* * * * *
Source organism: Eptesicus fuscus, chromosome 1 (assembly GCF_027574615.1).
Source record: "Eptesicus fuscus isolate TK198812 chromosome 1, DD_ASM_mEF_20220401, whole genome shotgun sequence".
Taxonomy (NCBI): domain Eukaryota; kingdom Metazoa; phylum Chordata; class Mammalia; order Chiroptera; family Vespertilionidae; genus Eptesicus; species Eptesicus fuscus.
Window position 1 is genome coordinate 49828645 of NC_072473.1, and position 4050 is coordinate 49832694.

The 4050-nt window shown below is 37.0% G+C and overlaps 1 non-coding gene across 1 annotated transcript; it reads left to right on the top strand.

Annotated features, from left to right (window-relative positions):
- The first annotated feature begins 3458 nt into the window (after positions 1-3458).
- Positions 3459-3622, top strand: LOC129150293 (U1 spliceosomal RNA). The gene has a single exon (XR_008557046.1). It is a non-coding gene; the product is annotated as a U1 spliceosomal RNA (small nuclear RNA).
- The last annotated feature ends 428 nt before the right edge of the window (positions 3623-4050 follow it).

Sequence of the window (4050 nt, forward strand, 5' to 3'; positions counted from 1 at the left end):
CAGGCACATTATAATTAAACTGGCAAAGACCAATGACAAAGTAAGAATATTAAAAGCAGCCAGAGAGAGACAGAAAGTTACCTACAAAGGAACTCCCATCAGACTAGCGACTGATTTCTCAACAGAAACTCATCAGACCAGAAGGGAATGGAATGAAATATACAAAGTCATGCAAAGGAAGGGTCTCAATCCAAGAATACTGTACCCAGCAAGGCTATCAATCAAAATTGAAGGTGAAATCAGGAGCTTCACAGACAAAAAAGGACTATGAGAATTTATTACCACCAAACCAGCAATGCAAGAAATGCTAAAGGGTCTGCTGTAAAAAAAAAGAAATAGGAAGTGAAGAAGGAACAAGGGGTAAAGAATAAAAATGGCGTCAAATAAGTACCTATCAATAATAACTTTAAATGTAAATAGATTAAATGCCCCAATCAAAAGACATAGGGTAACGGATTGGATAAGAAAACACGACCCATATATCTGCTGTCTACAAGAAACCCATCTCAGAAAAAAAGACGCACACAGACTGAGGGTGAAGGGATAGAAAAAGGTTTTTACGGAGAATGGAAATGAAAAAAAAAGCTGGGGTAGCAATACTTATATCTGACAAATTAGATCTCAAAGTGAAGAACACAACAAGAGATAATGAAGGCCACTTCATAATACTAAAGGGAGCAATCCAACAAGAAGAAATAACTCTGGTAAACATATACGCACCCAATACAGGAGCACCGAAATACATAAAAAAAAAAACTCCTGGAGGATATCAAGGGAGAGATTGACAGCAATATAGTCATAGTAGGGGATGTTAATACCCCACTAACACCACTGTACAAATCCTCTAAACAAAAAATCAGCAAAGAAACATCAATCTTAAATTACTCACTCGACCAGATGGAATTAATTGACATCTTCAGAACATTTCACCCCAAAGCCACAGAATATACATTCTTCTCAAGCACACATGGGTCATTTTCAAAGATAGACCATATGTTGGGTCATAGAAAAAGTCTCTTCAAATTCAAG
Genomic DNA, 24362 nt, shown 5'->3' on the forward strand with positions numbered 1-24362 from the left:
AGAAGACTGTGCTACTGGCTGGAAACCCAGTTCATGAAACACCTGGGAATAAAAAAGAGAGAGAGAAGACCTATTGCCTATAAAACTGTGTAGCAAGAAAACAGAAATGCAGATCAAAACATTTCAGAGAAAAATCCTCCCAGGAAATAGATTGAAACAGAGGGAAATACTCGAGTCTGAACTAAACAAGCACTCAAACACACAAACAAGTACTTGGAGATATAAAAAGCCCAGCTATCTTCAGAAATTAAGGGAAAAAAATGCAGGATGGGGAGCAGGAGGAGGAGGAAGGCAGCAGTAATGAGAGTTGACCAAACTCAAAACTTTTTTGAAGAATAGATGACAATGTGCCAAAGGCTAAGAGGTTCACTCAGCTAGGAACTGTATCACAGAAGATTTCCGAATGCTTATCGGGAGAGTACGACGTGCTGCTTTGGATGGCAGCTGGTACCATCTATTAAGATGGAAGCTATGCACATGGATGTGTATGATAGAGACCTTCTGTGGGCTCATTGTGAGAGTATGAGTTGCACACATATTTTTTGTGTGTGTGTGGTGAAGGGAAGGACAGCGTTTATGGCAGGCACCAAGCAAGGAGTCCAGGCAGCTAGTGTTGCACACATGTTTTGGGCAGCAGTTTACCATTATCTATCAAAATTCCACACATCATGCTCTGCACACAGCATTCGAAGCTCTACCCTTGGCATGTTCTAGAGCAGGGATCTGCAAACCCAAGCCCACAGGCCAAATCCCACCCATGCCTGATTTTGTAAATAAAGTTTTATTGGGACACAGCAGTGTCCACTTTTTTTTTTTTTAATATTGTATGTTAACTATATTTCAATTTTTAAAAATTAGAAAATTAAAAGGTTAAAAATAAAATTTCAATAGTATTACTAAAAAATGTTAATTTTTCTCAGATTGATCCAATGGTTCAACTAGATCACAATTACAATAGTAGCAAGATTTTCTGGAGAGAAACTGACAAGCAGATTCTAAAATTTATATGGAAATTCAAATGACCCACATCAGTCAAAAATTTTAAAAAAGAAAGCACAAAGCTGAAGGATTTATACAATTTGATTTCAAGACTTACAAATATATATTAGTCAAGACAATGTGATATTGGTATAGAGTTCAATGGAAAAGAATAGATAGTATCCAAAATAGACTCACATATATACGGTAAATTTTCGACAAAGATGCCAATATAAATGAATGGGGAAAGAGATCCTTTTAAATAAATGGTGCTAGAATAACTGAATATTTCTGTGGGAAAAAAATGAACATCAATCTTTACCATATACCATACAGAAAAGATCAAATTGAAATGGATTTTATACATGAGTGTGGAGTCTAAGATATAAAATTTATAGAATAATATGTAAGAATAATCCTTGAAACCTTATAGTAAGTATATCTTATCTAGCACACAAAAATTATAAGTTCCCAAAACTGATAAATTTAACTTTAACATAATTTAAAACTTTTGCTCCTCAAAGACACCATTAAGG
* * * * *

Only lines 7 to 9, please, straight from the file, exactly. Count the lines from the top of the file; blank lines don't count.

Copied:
- The first annotated feature begins 3458 nt into the window (after positions 1-3458).
- Positions 3459-3622, top strand: LOC129150293 (U1 spliceosomal RNA). The gene has a single exon (XR_008557046.1). It is a non-coding gene; the product is annotated as a U1 spliceosomal RNA (small nuclear RNA).
- The last annotated feature ends 428 nt before the right edge of the window (positions 3623-4050 follow it).